A thrum of excitement emanated from Davies Symphony Hall late Tuesday afternoon. Even the building seemed to vibrate with anticipation. Glancing up through the plate glass windows, I spied a gentleman opening champagne bottles. Early birds tricked out in black ties and bejeweled gowns camped in the café on Grove Street waiting for the dinner and pre-party.
This gala wasn’t just any SF Symphony event, but 102nd season opener of the SFS – and MTT’s 19th – and one of biggest fundraisers in the symphony’s season. To usher it in, the symphony was joined by Broadway superstar Audra McDonald. In case the name doesn’t ring bells, I won’t bore you with her multiple Tony, Drama Desk, etc. awards. Suffice to say that she has one of the biggest, most generous stage personalities on this side of Yo-Yo Ma – and a voice so warm and lush with the most measured vibrato that even memories of her singing make me swoon.
However, as usual, I’m getting ahead of myself. Just like a ball game, this season opener began with the Star Spangled Banner. Maybe it was the possible imminent events in Syria, or maybe it was all the champagne, but the audience wasn’t shy about belting it out – one more part of the whole SFS love fest that marked the entire evening.
McDonald isn’t a singer you appreciate; she’s a singer you fall in love with
Delicious brain candy followed, with a piece by George Antheil (1920-1959). I confess, while I was unfamiliar with Antheil, the evening’s offering was so striking that I’ll be listening through his work on Spotify for months to come. Program notes indicated that of all American composers in Europe during the 1920’s, Antheil was the one “who meshed most closely with the literary Lost Generation.” While that may be his social moorings, it fails to capture the sense of Antheil’s music at the edge of the 20th century. The post-war edginess of Bartok hasn’t hit yet … and briefly, there’s time for a burst of exuberance, with edges of pathos and wandering thrown it.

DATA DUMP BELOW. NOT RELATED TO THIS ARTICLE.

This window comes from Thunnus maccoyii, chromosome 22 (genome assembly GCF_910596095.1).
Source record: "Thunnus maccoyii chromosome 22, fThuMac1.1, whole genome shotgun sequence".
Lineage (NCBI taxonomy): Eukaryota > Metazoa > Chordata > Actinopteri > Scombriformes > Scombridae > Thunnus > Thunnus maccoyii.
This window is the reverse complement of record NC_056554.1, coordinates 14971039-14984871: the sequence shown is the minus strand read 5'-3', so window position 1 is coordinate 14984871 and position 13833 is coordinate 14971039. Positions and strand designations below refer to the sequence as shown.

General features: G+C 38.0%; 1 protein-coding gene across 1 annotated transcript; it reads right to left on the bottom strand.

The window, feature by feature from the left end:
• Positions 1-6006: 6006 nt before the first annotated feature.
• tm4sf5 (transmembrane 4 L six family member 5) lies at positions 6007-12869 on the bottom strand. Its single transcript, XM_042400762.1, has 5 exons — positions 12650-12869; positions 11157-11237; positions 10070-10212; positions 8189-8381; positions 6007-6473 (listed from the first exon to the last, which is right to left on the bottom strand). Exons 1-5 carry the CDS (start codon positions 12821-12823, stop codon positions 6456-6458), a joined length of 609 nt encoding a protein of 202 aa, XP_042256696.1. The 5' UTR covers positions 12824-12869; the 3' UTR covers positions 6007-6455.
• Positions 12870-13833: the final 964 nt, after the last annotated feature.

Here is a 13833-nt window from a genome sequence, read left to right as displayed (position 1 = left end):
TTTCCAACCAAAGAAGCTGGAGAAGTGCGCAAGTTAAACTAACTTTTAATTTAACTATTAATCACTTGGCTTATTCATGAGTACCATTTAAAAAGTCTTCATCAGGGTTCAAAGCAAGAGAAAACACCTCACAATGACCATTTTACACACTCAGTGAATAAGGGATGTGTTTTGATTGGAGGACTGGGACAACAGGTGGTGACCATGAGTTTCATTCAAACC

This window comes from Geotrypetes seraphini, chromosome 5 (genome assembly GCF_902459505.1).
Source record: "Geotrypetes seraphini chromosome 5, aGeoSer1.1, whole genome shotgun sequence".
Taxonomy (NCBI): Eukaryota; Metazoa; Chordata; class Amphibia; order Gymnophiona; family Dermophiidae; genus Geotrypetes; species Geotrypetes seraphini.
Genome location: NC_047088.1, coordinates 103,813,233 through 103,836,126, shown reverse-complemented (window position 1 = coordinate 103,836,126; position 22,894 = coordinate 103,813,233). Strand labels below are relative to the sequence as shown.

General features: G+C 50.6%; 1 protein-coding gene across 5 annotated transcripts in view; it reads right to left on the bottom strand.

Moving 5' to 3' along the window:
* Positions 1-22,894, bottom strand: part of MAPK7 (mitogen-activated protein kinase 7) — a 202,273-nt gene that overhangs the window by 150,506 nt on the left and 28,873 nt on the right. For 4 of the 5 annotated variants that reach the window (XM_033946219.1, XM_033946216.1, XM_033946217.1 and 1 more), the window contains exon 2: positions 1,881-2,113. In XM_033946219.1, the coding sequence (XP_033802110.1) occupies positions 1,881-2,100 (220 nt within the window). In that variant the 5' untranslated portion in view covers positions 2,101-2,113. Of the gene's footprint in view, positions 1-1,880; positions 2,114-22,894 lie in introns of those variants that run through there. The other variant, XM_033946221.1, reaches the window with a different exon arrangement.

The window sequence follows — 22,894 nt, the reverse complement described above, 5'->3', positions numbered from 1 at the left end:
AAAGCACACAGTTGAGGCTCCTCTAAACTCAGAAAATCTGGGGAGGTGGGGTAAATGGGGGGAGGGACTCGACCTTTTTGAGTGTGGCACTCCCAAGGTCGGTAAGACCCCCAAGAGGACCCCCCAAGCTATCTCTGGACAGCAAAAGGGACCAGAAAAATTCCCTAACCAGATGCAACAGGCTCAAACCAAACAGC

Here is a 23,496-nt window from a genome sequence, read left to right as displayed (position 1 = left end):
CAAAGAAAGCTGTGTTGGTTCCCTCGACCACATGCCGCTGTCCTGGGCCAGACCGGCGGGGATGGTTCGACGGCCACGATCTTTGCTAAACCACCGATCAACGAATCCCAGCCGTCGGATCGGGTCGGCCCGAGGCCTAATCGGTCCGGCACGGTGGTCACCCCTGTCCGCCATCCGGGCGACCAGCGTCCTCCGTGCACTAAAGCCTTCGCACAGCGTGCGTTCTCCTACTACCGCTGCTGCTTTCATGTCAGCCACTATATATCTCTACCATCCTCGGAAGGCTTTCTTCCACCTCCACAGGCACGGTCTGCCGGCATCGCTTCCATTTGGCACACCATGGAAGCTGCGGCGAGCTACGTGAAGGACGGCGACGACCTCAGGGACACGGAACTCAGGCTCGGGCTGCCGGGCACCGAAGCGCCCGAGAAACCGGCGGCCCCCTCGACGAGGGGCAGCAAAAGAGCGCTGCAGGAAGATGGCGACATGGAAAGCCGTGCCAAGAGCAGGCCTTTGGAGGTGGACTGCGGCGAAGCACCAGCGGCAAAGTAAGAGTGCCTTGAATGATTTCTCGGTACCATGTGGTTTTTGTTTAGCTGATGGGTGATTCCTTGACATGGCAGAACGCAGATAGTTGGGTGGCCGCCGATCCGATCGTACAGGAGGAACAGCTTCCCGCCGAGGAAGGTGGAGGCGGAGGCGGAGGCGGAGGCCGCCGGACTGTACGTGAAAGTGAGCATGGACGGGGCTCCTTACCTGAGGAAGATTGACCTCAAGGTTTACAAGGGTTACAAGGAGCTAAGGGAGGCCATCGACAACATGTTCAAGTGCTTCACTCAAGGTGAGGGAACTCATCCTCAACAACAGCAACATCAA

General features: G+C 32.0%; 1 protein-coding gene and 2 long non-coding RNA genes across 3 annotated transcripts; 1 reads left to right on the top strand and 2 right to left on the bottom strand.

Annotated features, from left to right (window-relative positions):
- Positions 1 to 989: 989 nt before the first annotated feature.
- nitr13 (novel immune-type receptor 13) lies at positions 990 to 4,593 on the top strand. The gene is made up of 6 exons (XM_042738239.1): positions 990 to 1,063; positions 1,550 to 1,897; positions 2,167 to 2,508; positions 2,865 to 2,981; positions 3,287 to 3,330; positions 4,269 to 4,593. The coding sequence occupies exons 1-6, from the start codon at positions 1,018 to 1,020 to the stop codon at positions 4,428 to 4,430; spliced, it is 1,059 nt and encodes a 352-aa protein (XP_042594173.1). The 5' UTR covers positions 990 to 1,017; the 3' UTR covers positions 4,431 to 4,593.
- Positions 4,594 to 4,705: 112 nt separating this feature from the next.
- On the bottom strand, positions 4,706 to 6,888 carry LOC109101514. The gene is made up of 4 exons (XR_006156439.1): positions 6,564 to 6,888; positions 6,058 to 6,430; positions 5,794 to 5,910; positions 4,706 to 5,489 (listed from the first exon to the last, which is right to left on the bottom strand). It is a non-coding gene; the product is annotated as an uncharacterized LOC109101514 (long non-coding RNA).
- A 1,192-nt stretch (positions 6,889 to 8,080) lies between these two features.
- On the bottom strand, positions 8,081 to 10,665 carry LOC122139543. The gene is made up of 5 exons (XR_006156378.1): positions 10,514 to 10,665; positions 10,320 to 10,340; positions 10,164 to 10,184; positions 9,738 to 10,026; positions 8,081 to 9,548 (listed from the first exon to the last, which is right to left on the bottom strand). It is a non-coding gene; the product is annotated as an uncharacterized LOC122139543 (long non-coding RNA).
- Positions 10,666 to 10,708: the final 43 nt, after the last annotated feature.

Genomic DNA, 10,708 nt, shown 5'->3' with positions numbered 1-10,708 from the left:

The evening’s offering, titled “The Jazz Symphony” opened with snatches of Spanish fanfare, before, like a severely ADD child, focusing briefly on one disparate element after another, before smoothing out with a skittering piano solo by Robin Sutherland. This piece was a veritable crazy patchwork ‘20’s jazz, included hard edges, soft edges, mechanistic sounds played against simmering emotion, with a soupçon of Stravinsky thrown in.
Save for an American in Paris, the balance of the evening was given over to Audra McDonald. McDonald isn’t a singer you appreciate; she’s a singer you fall in love with – which is precisely the effect she had on the audience.
Fittingly enough, the program opened with an all-Bernstein numbers (isn’t MTT really our own Leonard Bernstein?). Her emotional range never ceases to amazing, bringing the audience to tears for numbers otherwise entirely maudlin, like Build this House from “Peter Pan.” Overdone numbers like Somewhere from “West Side Story” become deliciously new again, as if you are hearing them for the very first time. In this first half, she brought down the house with “A Hundred Easy Ways to Lose a Man,” from Bernstein’s “Wonderful Town.”
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The second half got even better, offering up a mix of Kander & Ebb, Loewe & Lerner, and assorted other tunes from “Funny Girl” and “1776.” Protestations that she’d never sing I Could Have Danced All Night because too many other people already cover that song were naturally followed by singing it – and inviting the audience to join in. I’d be tempted to close with the cliché that she went out on a high note, but there literally were no other kinds.
Michael Steinberg (one of those geniuses who can quote Elias Canetti and Friedrich Nietzche in the same paragraph, and still be readable) reminds us: this may be about business, but it’s also “about words like attention, listening, meditation, reflection, remembrance, wit, joy, torment, delight, heart, brain, spirit.” This isn’t just any music… and for that we should all be grateful to have MTT and the SF Symphony in our midst, making us smarter and reminding us who we are.